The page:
• United States

CLEC survivors might be worth a look

Feb 10, 20033 mins

Many years ago, before the Internet bubble had really started, I was advising a slew of small telecom equipment companies with similar business models. Each one told me solemnly that it planned to make big bucks selling to competitive local exchange carriers.

I told them all the same thing: Better line up as many customers as you can right now, regardless of the revenue you get, then get bought by somebody else – before the CLEC market implodes.

How could I be so sure in the mid-1990s that the CLEC market would collapse? Simple. If CLECs offered nothing more than an inexpensive alternative to the incumbents, they had no long-term sustainable differentiators. And for the most part, that was the case back in the ’90s.

But it’s no longer the case. CLECs have wised up and learned that to compete they have to offer a range of services the incumbent local exchange carriers either can’t or won’t provide – at prices the ILECs aren’t willing to match. So the time might be just about right to draw your attention to a handful of CLECs that have survived the maelstrom and have services worth investigating. A sampling:

  • OnFiber offers optical wavelength, SONET, and most interestingly, Gigabit Ethernet services. The company, which picked up the assets of Telseon and Sphera, appears to have a relatively healthy balance sheet and a solid strategy for sustainable growth.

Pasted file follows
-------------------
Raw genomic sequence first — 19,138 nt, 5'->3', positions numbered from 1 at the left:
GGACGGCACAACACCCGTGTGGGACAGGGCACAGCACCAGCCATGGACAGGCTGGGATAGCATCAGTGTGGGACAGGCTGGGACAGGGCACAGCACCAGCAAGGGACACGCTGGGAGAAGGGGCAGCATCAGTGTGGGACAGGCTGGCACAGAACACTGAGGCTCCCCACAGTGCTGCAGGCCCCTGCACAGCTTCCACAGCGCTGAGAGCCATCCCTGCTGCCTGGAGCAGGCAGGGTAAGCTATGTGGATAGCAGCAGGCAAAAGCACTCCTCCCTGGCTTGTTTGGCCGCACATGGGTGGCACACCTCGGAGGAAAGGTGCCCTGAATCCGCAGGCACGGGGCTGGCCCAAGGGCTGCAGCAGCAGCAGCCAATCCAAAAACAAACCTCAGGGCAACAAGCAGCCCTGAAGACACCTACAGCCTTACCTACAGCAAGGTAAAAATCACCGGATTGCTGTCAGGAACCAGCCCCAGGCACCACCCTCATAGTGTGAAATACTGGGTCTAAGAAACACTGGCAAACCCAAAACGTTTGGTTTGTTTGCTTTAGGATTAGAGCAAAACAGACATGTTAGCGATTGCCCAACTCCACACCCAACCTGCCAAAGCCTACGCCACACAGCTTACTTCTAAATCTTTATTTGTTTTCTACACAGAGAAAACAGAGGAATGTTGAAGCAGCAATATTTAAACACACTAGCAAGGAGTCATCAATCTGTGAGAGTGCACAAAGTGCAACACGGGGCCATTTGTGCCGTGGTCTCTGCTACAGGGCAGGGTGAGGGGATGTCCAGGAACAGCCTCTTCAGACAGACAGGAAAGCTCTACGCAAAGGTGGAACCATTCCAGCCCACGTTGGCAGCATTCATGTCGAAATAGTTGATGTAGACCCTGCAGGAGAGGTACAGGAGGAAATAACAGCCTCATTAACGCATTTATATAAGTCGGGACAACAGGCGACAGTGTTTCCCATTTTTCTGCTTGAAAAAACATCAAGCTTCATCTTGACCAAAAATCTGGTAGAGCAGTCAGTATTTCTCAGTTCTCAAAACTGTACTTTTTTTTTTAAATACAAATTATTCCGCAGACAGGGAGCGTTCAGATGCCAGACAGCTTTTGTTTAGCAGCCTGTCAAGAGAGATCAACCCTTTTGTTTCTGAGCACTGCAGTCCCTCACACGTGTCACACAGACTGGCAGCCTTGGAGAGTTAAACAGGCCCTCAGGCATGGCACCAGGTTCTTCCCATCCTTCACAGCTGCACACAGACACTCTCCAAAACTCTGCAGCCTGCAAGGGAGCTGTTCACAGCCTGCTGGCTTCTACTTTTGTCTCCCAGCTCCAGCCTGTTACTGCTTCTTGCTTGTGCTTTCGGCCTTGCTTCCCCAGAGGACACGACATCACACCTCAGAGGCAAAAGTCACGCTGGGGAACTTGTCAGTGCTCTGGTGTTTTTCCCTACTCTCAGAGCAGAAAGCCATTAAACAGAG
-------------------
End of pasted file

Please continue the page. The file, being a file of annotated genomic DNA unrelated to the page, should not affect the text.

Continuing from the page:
• Yipes offers Gigabit Ethernet and managed IP over fiber. The company emerged from bankruptcy in July with a new CEO, new advisory board, and $41 million in new equity from venture capital backers such as Norwest Venture Partners and New Enterprise Associates.

  • Cogent Communications offers Gigabit Ethernet and has recently added DSL to its mix. Target customers are small-to-midsize companies requiring at least a T-1 worth of bandwidth. The company acquired the assets of PSInet, FiberCity and Allied Riser.

  • XO Communications emerged from bankruptcy last month and now is owned by Carl Icahn. The company offers a range of services, including local and long-distance voice, Internet access, and Ethernet and managed wavelength services.

  • Level 3 last summer generated a vote of confidence in the telecom market from Berkshire Hathaway chairman Warren Buffet, who invested $500 million in the company. Level 3 service offerings include wavelength, dark fiber and MPLS, and it recently acquired the assets of Genuity.

  • ICG Communications offers a variety of services, including Internet access and fiber services. It has been relatively quiet since emerging from bankruptcy last October but the firm recently announced network expansions in Los Angeles.

  • Covad Communications emerged from bankruptcy in late 2001 and specializes in DSL and Internet services for small-to-midsize businesses. It recently entered the voice market.

Bottom line: News of the CLECs’ demise has been greatly exaggerated. Taking a look at some competitive players would at least help your negotiating position with incumbents, and could end up providing you with great services at competitive rates.